You can run (a red light), but you can’t hide (from the law).
In 1899, the first speeding citation ever handed down in the United States was given to a New York City taxicab operator driving at a breakneck speed of 12 miles per hour. With top speeds that low, car accidents were significantly less dangerous than they are today. Intersections at the time were more laissez-faire, with drivers expected to keep their wits about them to avoid a collision.
Presently, however, speed limits don’t max out before one’s speedometer even hits double digits. If intersections were still the same unregulated free-for-alls that they used to be, we would see countless vehicle fatalities on a daily basis. We now have red lights and stop signs to protect us from deadly mayhem. Unfortunately, not everyone abides by these life-saving inventions.
While every state is home to drivers who have run red lights and stop signs, some of these states see more than their fair share of offenders. These infractions are not only dangerous but also costly, as they can lead to medical bills, property damage, and increased insurance premiums. The burden of elevated car insurance costs can be taxing, which is why it is important for drivers with these infractions to compare car insurance quotes from the best car insurance companies before purchasing a policy.
With these risks in mind, the research team at Insurify, an online auto insurance quotes comparison platform, got to the bottom of which states have the most failures to stop nationwide.
To investigate which states have the highest proportion of drivers who have run red lights and/or stop signs, the data scientists at Insurify, an auto insurance quotes comparison website, analyzed their database of over 1.6 million car insurance applications. When car owners apply for insurance, they provide personal, driver history, and vehicle information in order to receive policy quotes. Contained within this driver history information are any failure-to-stop infractions from the past seven years. The research team used this data to determine the states with the largest share of drivers who have failed to stop at a red light or stop sign at some point within the last seven years. Statistics on statewide red light camera usage and motor vehicle crash fatality rates by state are reported by the Insurance Institute for Highway Safety.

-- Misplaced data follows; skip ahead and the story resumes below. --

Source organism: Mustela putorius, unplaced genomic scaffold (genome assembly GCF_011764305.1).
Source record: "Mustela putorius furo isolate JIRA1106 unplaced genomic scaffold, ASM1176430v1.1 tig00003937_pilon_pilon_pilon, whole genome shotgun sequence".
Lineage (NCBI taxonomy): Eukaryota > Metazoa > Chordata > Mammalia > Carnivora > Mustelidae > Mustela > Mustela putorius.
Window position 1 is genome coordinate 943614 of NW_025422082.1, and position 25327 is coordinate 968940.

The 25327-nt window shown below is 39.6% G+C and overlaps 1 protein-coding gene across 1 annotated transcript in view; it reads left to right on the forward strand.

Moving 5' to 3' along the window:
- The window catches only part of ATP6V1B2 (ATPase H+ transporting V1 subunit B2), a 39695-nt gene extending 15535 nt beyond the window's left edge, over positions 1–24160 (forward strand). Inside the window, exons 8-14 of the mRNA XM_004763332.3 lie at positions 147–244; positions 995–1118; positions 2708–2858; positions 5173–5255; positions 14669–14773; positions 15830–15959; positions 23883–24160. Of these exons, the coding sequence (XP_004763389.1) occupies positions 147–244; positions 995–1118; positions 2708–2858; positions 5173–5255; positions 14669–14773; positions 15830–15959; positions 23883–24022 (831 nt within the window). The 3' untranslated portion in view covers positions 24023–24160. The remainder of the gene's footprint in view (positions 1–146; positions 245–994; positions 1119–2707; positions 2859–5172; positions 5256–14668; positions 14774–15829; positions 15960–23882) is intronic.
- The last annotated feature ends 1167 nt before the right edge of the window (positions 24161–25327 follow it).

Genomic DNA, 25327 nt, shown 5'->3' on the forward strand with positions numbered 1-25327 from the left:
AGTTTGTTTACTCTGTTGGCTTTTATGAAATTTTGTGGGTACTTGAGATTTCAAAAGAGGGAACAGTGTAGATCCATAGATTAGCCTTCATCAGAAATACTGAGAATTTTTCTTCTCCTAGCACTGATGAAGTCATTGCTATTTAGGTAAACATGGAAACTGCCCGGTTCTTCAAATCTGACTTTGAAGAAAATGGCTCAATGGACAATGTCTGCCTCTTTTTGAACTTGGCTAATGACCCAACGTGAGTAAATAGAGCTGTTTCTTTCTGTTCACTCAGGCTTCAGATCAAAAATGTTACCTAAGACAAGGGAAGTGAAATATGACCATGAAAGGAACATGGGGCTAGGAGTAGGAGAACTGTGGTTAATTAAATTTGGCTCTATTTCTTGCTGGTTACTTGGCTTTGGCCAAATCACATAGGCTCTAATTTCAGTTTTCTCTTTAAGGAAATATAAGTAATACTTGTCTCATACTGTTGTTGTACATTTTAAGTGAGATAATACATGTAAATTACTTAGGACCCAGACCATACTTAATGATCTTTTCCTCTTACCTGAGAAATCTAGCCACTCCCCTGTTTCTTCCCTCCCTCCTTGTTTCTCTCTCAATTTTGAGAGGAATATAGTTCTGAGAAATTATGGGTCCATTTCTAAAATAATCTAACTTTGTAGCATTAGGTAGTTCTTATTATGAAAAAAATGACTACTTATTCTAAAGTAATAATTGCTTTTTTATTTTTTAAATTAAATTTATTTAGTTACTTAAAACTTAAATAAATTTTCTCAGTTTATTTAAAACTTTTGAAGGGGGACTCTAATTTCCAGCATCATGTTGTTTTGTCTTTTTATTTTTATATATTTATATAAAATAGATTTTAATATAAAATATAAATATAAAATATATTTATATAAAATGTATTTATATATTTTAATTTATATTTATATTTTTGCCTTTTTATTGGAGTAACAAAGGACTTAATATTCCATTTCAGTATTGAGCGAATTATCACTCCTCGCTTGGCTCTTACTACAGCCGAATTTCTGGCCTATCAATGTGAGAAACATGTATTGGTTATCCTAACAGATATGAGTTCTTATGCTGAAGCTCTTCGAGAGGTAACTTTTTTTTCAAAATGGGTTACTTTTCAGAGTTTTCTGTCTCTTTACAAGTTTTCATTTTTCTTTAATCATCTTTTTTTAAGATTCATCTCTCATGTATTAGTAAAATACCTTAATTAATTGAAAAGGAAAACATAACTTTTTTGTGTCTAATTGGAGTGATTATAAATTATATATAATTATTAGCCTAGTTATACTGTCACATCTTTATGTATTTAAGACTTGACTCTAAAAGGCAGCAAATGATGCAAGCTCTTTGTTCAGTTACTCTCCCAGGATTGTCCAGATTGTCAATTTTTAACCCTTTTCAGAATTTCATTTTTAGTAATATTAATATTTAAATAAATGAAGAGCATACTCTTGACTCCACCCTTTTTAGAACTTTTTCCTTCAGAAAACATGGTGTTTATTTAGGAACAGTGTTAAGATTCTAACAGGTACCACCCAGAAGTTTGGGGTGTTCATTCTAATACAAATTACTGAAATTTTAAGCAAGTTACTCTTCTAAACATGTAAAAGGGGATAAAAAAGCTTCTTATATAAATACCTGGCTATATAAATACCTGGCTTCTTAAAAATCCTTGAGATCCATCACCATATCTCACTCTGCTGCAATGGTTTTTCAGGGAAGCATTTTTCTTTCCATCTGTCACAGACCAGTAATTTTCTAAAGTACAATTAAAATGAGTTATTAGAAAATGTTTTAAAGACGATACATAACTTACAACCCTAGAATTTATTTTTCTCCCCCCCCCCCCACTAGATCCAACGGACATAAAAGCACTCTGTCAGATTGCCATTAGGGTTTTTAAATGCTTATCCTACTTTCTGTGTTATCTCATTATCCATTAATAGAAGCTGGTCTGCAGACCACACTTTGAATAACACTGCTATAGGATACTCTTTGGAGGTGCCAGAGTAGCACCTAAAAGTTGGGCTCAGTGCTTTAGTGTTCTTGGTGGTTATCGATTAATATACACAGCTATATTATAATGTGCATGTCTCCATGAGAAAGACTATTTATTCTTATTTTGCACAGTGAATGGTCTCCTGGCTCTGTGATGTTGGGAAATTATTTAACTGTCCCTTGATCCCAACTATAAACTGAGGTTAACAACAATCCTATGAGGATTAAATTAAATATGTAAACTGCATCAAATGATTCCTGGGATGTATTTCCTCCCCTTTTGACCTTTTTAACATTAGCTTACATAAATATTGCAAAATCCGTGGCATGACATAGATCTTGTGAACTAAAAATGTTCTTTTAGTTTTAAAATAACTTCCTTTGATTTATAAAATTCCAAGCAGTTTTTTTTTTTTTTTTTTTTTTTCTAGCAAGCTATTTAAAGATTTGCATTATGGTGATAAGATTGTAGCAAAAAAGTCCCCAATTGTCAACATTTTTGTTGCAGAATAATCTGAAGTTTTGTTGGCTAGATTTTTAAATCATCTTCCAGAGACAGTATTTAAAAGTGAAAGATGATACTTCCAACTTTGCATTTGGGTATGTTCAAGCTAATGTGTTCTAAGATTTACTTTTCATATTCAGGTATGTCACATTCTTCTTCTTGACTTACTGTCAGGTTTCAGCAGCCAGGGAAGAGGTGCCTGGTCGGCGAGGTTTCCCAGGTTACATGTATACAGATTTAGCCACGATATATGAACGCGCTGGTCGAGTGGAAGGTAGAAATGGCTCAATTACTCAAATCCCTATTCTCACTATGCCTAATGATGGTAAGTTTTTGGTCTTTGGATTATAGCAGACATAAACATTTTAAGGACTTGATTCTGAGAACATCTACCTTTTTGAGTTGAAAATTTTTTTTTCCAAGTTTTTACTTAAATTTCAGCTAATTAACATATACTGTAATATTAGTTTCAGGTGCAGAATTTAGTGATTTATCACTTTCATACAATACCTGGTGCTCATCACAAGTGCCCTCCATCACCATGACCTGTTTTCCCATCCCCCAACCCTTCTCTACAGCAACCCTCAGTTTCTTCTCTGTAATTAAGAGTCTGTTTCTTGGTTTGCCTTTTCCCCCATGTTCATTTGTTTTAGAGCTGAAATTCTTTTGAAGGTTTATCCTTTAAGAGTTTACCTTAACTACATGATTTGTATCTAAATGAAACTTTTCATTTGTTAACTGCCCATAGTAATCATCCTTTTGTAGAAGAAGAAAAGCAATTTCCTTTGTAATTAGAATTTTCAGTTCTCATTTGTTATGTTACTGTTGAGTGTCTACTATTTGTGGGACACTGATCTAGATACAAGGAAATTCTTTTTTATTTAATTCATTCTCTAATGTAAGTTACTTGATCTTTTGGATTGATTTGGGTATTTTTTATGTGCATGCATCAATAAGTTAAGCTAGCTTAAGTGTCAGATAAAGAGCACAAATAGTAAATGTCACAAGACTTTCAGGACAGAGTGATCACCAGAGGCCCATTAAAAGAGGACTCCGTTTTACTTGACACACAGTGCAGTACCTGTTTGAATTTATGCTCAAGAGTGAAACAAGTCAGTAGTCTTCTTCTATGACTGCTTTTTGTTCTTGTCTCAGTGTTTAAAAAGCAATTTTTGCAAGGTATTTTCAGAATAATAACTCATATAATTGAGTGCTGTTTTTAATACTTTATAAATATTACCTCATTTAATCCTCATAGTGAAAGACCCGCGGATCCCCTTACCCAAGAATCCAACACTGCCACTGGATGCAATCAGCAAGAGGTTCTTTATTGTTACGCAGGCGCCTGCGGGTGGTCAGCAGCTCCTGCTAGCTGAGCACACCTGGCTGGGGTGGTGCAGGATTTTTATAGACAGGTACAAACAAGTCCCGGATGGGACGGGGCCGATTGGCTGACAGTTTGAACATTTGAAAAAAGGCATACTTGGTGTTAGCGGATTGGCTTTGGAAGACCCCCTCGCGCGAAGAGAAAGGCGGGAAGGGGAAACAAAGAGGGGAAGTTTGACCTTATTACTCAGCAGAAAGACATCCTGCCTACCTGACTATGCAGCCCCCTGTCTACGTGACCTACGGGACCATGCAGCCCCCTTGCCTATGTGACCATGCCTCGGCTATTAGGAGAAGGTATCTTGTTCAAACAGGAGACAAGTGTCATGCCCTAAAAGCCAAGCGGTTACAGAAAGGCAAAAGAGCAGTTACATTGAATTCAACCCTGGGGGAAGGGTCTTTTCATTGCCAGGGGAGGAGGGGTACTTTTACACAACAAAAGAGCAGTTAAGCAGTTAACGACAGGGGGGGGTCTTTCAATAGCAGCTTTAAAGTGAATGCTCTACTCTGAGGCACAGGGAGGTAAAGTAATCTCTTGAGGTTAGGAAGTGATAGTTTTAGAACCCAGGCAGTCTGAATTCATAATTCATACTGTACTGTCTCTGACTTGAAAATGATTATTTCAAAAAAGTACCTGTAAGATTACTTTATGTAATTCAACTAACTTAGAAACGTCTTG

Coming in at number 10 on this list, California is living up to its status as the namesake of the “California stop.” Also known as a rolling stop, this infraction occurs when a driver fails to bring their vehicle to a complete stop at a stop sign, but instead only slows, rolling through the sign at under five miles per hour before regaining speed. It doesn’t appear that this eponym was unwarranted, as Californian drivers fail to stop at a rate that is nearly 30 percent higher than the national average.
Illinois is a prime example of the trend identified above—while it has one of the highest rates of motorists running red lights and stop signs in the country, it also has one of the lowest rates of traffic fatalities nationwide. With a single-digit motor vehicle-related death rate for a population of 100,000, Illinois’ rate of driving fatalities are a full 25 percent lower than the United States average. As the tenth most urbanized state in the country, according to the U.S. Census Bureau, it is perhaps unsurprising that Illinois car owners encounter many stop signs and red lights to potentially run, but that this urbanization also helps prevent their vehicles from reaching speeds where collisions become fatal.